How Retailers & CPG Suppliers Can Profit From The Active Wear Trend

Everywhere I look I see women wearing fashionable yoga style clothing as they run about their many daily activities.  Yoga style clothing has become very popular in the last few years and grocery and mass merchandiser stores have jumped on the bandwagon of this popular retail trend.

Loblaw is one example of a store that has followed the active wear trend with the adoption of various fashionable exercise clothes within the category at Joe Fresh outlets in Loblaw stores across the country.

Active wear has become popular, as part of people’s everyday wear and the active wear sales category has been outpacing the traditional clothing retailer category.

According to Camilo Lyon, managing director at Canaccord Genuity, “Over the past two-three years, the growth of athletic apparel companies has consistently outpaced the growth of traditional apparel companies.”

Ms. Lyon also explained that four key factors are driving the shift: the availability of better athletic fabrics, the newer fashion component, increased brand focus and, the fact that people are exercising more.

The women’s active wear market has experienced increased popularity and market research firm NPD Group reported sales in the US totaled $14.5 billion in 2013.

The NPD Group also reported that in Canada, just 19 per cent of active wear is purchased for sports or exercise, while one-third is bought for use as casual wear.

Lululemon is the company that is at the forefront of this competitive market.  Yogi Chip Wilson established it in 1998 in Vancouver, BC.  The company went public in 2007, raising $327.6 million and has been going strong ever since.  In fact, over the last 5 years, net revenues at Lululemon have increased 251% to $1,591.2 million in 2013.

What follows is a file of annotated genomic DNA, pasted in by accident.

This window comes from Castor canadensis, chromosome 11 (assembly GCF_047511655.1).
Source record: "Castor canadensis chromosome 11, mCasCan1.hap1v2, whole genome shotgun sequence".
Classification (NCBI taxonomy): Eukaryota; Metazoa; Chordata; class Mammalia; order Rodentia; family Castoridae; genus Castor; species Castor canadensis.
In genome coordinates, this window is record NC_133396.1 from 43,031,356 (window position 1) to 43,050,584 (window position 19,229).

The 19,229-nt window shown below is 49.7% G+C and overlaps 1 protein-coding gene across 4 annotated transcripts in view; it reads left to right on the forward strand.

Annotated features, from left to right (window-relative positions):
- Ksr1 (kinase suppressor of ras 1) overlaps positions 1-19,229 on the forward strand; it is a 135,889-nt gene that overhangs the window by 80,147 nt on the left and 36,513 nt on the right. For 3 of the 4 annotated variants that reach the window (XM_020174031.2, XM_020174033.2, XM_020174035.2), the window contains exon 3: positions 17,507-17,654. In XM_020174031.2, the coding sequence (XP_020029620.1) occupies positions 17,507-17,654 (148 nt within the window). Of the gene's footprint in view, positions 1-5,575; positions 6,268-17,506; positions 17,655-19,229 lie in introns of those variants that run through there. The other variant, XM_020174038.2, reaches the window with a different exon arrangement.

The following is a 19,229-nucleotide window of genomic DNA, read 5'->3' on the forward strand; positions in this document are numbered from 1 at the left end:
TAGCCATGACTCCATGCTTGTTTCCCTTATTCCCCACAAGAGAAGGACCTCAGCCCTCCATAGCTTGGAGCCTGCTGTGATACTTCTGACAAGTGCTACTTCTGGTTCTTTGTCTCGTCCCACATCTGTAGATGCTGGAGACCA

Lululemon may have started the whole craze, but the market is becoming increasingly saturated as other retailers cash in.

In 2008, Gap acquired Athleta stores for online active wear sales and began opening up bricks and mortar stores in 2011.  It has also launched its own workout line, Gap Fit.

As international stores continue to move into Canada, consumers will continue to be provided with many different options in the active wear market.  They can continue to buy $100 yoga pants at Lululemon or shop for other lower cost alternatives from different stores.

Along with the increased popularity in the active wear market, North America has also experienced an increased popularity in yoga as a form of exercise, which enables retailers to focus on this market segment.

Mass merchandisers such as Wal-Mart have the ability to cross-merchandise other departments with the active wear market.  For example, retailers can offer incentives to customers to purchase active wear in the clothing department with the purchase of yoga-related equipment in the sports department.

Retailers such as Loblaw, Target and Wal-Mart have developed their own active wear merchandising programs designed to capture this market segment and they are also in a good position to tie in clothing merchandising with other core store businesses.

Given the focus of some of Canada’s largest retailers to build their apparel businesses we have seen very little in the way of support of these initiatives by CPG suppliers who’s products are normally found across the store from the George or Joe Fresh section of the store.

CPG suppliers could gain incremental display and drive multiple purchase by tying in with the apparel section of the store with offers like:

–       Buy 3 Special K brand products and receive a FREE Joe Fresh Active Long Yoga T-Shirt ($10 retail value)

–       Purchase a 12-pack of Power Bar energy bars and get a $10.00 Target Gift Card for C9 by Champion Athletic wear.

–       Buy $50 worth of Revlon Cosmetics and receive a FREE Hotspot Skinny Boot Pant at Walmart ($15 retail value)

Yoga wear is a segment that retailers can focus on to help increase business profit margins.  In Canada’s competitive market, retailers and suppliers need to be on the cutting edge of utilizing unique merchandising ideas in order to increase sales and yoga wear lands squarely in the sweet-spot with Mom’s who control the majority of spending on Grocery and Health & Beauty.

It’s not a “stretch” to imagine co-marketing opportunities for your brand and yoga wear!


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